Nearly a week after Apple co-founder Steve Jobs' death at age 56, the Santa Clara County Public Health Department released the cause of death Monday. According to the New York Times, Jobs died as a result of respiratory arrest caused by a pancreatic tumor around 3 p.m. Wednesday.
No autopsy was performed on Jobs, who was buried Friday in a nondenominational cemetery. The death certificate lists respiratory arrest as the immediate cause, with "metastatic pancreas neuroendocrine tumor" listed as the underlying cause.
Jobs, who had struggled with pancreatic cancer for several years and who resigned as CEO of Apple on August 24 to deal with his health issues, died five years after the onset of the pancreatic tumor. Doctors determined that he had a rare form of pancreatic cancer in 2003, and he underwent a liver transplant in 2009.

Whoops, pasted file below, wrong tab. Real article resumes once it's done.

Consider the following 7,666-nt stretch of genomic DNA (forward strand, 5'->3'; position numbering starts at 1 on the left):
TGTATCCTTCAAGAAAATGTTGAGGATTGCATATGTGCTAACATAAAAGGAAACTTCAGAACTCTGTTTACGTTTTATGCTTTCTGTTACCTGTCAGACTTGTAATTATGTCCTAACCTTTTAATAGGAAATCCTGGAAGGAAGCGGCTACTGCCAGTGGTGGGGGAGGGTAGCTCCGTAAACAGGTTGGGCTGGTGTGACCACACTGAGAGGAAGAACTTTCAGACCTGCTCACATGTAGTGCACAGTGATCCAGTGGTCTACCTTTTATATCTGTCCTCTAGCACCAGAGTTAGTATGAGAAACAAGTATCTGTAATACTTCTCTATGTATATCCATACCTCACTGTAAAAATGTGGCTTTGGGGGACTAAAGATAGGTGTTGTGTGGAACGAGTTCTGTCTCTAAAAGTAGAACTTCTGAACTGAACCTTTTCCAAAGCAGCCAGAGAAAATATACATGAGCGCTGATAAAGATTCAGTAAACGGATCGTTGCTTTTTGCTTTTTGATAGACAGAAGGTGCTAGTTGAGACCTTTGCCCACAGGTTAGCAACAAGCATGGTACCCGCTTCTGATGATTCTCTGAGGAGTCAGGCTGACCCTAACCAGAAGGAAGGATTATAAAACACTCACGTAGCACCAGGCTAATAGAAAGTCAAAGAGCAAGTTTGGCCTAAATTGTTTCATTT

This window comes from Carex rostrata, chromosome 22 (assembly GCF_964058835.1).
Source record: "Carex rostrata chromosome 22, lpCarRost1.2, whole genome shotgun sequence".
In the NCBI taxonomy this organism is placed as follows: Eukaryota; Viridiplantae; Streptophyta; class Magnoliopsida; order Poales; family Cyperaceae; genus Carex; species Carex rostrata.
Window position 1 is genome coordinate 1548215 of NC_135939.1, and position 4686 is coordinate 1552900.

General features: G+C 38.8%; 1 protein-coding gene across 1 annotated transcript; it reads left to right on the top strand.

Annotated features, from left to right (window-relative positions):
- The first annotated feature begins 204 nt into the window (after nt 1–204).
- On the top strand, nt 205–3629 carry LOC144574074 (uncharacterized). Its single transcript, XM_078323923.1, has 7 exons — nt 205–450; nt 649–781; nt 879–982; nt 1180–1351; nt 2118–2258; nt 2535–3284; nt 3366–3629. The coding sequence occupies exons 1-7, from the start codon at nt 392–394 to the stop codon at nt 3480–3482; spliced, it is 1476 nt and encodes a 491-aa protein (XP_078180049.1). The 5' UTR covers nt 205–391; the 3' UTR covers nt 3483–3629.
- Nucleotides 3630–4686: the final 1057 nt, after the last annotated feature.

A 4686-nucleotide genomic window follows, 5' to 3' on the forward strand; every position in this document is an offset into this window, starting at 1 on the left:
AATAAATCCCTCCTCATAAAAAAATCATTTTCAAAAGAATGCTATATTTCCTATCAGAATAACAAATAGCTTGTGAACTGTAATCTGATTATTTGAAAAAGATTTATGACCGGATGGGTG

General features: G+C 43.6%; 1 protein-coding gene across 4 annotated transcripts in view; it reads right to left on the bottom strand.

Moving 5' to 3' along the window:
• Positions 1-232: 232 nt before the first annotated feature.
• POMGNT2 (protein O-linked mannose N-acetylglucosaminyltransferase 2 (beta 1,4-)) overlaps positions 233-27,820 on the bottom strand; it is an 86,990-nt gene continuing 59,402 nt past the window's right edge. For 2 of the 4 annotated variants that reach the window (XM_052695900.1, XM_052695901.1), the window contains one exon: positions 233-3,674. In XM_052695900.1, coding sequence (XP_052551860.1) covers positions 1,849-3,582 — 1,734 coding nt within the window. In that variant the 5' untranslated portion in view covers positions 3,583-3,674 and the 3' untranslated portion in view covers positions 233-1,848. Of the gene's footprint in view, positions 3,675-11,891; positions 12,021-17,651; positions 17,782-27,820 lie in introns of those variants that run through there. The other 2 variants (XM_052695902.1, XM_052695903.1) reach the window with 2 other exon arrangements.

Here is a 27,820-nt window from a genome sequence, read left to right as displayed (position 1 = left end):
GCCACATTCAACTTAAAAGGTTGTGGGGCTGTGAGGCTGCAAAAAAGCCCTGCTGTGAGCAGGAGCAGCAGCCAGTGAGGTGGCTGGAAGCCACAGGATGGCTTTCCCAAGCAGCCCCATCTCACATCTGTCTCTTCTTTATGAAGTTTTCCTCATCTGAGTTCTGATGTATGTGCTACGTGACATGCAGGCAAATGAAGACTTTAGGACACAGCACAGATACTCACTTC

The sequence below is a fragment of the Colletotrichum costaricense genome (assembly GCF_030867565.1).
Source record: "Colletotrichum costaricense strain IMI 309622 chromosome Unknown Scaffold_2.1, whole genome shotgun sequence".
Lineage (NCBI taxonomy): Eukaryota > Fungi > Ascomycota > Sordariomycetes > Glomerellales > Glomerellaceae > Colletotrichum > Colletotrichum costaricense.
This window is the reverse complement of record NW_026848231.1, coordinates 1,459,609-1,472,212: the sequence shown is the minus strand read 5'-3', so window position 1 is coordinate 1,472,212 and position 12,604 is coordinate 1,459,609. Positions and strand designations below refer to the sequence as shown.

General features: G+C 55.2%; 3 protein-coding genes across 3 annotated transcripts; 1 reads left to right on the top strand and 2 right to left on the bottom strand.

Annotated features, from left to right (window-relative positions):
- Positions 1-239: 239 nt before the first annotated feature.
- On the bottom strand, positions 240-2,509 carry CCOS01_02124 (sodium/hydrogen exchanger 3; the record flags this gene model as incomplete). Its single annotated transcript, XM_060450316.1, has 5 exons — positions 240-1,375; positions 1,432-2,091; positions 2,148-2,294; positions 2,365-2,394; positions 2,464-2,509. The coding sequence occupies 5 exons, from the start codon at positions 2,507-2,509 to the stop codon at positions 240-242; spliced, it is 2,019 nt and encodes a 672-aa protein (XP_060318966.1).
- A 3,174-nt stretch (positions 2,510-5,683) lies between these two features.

Jobs' health was so fragile, the Times noted, that Apple notified the Palo Alto, California, police department a few days before the tech icon's passing that Jobs was expected to die in the hope that patrols would be at the ready in case mourners gathered at Jobs' home.
The day before his death, Apple announced the upcoming release of the latest version of the iPhone, the 4S. It marked the first time Jobs was not on hand to introduce one of the popular touch-screen phones.
In a testament to their popularity, the phone might become the fastest-selling device ever for Apple, with pre-orders of more than 1 million in the first 24 hours after the phone went on sale Friday. Demand is so high, in fact, that new orders won't ship for several weeks, and analysts are predicting that more than 3 million units will blow out in the first weekend of official sales.